All employees must have their taxes paid for them through withholding, whether they are full-time, part-time, or temporary.
Employer Tax Obligations
Employment taxes encompass all taxes employers must pay if they have employees, and payroll taxes are those taxes related to Form 941. The IRS addresses withholding for both FICA (Federal Income Contributions Act) taxes and federal income tax in this form.
- Withhold federal income taxes from employee pay
- Withhold FICA taxes from employee pay and pay those taxes, plus an equal amount from your business
- Withhold any state income taxes from employee pay
- Withhold the Additional Medicare Tax for employee's earnings over a required threshold
- Pay federal and state unemployment taxes, based on the number of employees you have
- Pay workers' compensation fees to state or federal agencies
- File Form 941 quarterly
Workers' compensation fees are paid to state or federal agencies and can vary depending on your location, industry, and number of employees.
When to Deposit Employment Taxes
Employers are legally obligated to place withholding on deposit. The rules for depositing can vary depending on the nature of your business and how much you withhold. Employers must deposit:
- Any federal income tax withheld
- The employer and employee portion of Social Security taxes
- The employer and employee portion of Medicare taxes
If you are self-employed, these deposits are covered by your quarterly tax payments.
Traditional employers must deposit either monthly or semi-weekly; the schedule you will need to use depends on the type of business you have. Most employers will file Forms 941, 944, or 945 and can determine their deposit schedule using Publication 15; employers with agricultural employees file Form 943 and will need to use Publication 51 to determine their schedule.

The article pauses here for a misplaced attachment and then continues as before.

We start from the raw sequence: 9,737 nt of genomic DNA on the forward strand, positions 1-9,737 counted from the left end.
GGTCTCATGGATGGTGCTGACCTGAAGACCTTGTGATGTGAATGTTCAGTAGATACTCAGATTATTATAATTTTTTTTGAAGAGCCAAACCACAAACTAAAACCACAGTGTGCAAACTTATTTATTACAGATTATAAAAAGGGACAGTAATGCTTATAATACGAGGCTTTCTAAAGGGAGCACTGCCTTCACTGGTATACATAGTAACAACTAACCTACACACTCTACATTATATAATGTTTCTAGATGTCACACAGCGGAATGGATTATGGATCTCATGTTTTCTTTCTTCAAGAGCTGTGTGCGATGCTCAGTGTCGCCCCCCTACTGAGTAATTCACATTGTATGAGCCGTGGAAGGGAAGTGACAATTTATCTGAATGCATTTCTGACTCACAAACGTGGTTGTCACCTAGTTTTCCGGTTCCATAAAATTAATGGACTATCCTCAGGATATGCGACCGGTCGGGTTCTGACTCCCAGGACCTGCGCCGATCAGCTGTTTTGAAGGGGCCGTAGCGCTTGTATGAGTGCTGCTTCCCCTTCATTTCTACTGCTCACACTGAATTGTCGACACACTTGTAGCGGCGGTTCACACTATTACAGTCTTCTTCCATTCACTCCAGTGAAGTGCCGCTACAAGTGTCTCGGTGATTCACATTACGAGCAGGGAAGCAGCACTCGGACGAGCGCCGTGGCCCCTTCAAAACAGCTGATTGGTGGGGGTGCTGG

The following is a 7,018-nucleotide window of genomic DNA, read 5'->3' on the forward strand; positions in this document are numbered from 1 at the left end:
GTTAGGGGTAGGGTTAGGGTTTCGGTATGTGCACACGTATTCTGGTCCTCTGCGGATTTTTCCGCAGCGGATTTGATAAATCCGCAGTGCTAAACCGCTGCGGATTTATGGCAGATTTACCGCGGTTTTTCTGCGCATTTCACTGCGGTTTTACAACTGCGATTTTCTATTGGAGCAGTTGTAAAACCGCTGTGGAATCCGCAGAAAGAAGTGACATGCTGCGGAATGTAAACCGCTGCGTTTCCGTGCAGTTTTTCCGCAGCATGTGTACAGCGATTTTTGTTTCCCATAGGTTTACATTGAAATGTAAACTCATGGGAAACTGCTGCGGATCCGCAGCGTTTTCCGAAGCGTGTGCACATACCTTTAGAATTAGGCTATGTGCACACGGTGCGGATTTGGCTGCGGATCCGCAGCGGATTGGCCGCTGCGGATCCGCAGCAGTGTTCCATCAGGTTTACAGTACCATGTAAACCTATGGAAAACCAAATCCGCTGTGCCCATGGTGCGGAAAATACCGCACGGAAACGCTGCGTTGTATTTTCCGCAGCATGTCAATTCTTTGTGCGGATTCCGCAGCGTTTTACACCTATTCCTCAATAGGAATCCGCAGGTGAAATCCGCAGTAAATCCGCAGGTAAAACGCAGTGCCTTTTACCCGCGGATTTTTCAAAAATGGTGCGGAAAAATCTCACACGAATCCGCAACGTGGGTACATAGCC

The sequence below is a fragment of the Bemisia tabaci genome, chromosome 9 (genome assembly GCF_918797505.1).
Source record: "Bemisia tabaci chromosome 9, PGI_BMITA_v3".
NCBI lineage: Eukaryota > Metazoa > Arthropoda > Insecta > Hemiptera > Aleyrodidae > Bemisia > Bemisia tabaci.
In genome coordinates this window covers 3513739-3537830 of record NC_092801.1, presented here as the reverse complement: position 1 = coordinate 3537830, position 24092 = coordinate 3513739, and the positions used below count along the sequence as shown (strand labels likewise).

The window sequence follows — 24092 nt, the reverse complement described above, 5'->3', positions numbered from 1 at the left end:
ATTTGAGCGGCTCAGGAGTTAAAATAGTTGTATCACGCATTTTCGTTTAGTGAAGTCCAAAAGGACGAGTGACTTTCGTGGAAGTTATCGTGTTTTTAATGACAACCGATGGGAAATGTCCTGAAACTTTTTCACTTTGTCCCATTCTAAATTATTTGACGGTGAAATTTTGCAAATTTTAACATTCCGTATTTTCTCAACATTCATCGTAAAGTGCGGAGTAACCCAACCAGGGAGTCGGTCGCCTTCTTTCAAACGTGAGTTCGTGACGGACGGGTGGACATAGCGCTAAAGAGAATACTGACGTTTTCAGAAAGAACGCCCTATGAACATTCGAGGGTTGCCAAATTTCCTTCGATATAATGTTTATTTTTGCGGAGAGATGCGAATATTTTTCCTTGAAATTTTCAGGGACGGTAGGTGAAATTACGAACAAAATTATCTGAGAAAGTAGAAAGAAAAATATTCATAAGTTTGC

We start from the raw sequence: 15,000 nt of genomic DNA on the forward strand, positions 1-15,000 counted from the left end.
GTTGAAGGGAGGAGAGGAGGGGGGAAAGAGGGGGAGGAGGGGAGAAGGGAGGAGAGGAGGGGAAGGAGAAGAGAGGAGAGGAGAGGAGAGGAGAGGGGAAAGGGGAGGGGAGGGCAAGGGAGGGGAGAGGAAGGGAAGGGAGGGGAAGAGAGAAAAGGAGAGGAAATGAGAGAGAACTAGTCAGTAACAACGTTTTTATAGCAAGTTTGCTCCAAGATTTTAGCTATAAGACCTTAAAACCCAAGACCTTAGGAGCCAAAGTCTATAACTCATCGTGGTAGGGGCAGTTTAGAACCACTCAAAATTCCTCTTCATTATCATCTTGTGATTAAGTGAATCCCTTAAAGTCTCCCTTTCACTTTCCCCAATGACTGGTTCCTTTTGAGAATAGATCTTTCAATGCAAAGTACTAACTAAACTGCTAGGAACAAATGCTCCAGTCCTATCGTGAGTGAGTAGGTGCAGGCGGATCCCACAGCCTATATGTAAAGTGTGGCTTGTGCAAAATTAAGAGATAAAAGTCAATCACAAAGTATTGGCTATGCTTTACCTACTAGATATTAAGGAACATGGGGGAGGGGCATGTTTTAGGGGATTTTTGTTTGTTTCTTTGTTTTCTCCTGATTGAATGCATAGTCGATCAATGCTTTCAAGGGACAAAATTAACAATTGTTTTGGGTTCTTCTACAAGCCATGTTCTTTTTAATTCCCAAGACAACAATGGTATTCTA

Monthly deposits are due by the 15th of the following month, and semi-weekly deposits are due on by the Wednesday following a Wednesday, Thursday, or Friday payment. If you paid your employees on Saturday, Sunday, Monday, or Tuesday, deposits must be made by the following Friday.
The regularity of state and local deposits can depend on the laws where you are reporting.
The information contained in this article is not tax or legal advice and is not a substitute for such advice. State and federal laws change frequently, and the information in this article may not reflect your own state’s laws or the most recent changes to the law. For current tax or legal advice, please consult with an accountant or an attorney.
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Internal Revenue Service. "Topic No. 554 Self-Employment Tax." Accessed Apr. 25, 2020.
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Internal Revenue Service. "Part 4. Examining Process: Chapter 23. Employment Tax: Section 8. Determining Employment Tax Liability." Accessed Apr. 25, 2020. https://www.irs.gov/irm/part4/irm_04-023-008